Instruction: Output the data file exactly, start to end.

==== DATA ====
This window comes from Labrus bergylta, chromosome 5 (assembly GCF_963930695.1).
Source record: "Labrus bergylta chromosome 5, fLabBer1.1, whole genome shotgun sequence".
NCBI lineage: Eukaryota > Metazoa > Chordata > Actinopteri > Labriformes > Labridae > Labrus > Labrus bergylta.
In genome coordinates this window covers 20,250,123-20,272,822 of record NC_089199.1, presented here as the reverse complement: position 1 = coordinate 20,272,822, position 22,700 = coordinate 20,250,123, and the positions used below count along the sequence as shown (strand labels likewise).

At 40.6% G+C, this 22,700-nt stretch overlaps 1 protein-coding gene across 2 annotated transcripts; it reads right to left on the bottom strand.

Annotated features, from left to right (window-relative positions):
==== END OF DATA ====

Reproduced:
This window comes from Labrus bergylta, chromosome 5 (assembly GCF_963930695.1).
Source record: "Labrus bergylta chromosome 5, fLabBer1.1, whole genome shotgun sequence".
NCBI lineage: Eukaryota > Metazoa > Chordata > Actinopteri > Labriformes > Labridae > Labrus > Labrus bergylta.
In genome coordinates this window covers 20,250,123-20,272,822 of record NC_089199.1, presented here as the reverse complement: position 1 = coordinate 20,272,822, position 22,700 = coordinate 20,250,123, and the positions used below count along the sequence as shown (strand labels likewise).

At 40.6% G+C, this 22,700-nt stretch overlaps 1 protein-coding gene across 2 annotated transcripts; it reads right to left on the bottom strand.

Annotated features, from left to right (window-relative positions):